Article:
Where Netshare has gone?

I don’t have my physical strength enough to queue for iPhone 3G in front of a Softbank shop, I gave up to get it on the day when the sale started.   However, between appointments on weekdays, when I was walking in the shopping mall in Tokyo’s suburb, I found the shop having some inventories of the product, and I bought one there finally.

iPhone 3G – its appearance and user interface reminds me of Apple’s Newton and General Magic’s Magic cap.   (BTW, these relics of PDAs must be sleeping in my barn.)

There’s a iPhone app called Netshare developed, which enables your PC to connect to Internet via cellphone network with iPhone 3G, it’s getting available and unavailable repeatedly at the iPhone App Store.

Because cellphone operators are concerned that it might break their infrastructure or their business model if a high volume of data traffic flows at flat rate prepared for iPhone usage.

However, eMobile Ltd., an HSDPA operator in Japan, provides flat rate data service for PC users, and so far they face no problem on business model and infrastructure.

It can be considered that, eMobile is a 3G operator, and AT&T and Softbank carring default networks for iPhone 3G are, what are called 2G operators.  (Although they have 3G networks, their business models are still in 2G?)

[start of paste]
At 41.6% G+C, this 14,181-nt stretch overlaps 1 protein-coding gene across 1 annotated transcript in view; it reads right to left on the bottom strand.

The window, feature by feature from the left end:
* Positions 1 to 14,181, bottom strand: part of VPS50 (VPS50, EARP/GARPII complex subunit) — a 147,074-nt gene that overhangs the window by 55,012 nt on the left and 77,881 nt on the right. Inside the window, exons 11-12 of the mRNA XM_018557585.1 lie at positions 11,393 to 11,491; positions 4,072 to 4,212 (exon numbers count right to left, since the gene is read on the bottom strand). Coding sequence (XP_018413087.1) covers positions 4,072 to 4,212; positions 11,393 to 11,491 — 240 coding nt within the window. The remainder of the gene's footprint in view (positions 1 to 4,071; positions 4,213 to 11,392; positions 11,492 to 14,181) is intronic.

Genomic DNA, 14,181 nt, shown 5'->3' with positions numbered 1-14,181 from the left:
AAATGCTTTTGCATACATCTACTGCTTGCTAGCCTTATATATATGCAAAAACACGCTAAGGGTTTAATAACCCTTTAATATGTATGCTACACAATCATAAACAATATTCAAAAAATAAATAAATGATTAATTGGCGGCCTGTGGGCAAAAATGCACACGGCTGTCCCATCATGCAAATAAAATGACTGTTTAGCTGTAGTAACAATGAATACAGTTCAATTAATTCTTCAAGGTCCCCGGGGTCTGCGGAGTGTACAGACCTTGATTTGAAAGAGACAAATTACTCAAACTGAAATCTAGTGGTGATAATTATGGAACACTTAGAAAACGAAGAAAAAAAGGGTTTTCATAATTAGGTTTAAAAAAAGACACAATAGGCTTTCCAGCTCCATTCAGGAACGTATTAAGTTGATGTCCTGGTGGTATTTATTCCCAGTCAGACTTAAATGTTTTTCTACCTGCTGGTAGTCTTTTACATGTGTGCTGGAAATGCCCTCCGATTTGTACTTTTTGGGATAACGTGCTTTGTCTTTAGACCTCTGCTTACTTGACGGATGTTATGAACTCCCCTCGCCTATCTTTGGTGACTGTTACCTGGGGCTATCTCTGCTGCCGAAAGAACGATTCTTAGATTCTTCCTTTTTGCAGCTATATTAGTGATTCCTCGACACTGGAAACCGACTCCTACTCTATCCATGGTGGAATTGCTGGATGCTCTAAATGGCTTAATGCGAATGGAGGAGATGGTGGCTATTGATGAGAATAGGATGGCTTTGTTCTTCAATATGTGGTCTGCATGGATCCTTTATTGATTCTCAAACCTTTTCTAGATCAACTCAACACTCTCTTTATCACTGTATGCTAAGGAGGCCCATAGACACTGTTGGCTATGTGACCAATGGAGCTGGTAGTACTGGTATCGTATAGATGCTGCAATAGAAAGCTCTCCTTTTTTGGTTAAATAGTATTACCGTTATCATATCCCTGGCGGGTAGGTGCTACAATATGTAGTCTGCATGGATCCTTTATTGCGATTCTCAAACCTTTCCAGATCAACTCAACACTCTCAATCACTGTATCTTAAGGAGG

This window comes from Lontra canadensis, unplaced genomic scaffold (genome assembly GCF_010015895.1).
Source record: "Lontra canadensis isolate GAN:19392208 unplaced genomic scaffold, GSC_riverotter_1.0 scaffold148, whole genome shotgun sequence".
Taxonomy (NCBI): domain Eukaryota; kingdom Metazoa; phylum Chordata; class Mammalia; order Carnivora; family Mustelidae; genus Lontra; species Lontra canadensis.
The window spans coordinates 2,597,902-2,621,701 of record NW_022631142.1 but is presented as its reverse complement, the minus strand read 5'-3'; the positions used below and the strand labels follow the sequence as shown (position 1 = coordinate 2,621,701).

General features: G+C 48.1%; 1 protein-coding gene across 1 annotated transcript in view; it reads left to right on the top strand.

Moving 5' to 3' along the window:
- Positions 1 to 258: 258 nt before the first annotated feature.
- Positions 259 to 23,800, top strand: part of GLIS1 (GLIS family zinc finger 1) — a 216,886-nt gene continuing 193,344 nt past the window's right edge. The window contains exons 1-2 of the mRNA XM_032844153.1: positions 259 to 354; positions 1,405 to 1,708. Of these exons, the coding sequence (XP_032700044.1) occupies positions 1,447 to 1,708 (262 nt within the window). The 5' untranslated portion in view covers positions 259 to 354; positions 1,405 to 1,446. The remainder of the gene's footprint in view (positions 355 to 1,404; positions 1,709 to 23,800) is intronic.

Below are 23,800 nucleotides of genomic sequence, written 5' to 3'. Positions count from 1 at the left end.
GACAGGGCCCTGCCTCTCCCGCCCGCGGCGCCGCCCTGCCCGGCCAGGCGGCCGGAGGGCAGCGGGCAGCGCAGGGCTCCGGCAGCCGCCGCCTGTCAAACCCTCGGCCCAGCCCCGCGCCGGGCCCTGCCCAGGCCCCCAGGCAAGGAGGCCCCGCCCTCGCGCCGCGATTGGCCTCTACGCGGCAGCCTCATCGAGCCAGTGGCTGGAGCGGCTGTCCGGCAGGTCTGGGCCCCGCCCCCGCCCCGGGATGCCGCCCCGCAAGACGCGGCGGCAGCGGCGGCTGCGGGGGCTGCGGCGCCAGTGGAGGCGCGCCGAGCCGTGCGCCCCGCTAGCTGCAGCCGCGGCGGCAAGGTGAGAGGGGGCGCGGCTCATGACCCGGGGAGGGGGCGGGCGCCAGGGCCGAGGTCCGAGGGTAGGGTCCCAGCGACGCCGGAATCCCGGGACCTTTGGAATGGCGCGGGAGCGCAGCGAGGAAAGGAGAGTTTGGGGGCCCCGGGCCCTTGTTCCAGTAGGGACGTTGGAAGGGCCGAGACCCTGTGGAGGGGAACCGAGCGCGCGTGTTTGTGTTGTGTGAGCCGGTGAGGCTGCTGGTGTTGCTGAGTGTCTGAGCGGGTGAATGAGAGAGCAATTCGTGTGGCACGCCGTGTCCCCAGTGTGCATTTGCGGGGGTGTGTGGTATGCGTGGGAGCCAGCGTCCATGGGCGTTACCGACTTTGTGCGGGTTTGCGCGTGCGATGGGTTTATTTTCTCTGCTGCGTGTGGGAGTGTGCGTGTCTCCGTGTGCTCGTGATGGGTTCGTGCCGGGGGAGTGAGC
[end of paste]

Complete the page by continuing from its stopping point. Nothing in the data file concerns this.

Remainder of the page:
I understand, the reason why flat rate is flat is, physical costs for constructing and maintaining networks are not always proportionate to the volume of data transfered.

In a long-term perspective, cellphone operators have to invest more for additional facilities, but even if Netshare is not to be available again, iPhone users like operators not to enact regulation controlling the data transmission on intelligent layer.

Moreover, I think Apple and cellphone operators have to establish a new sound business model, even if iPhone apps like Netshare come alive again.

Published by

Masaru IKEDA

Masaru IKEDA has co-founded several system integration companies and consulting firms in Tokyo. Now he has been contributing serial columns to nationwide newspapers and IT periodicals, also he's currently serving as tech consultant for several web companies. See this for more bio.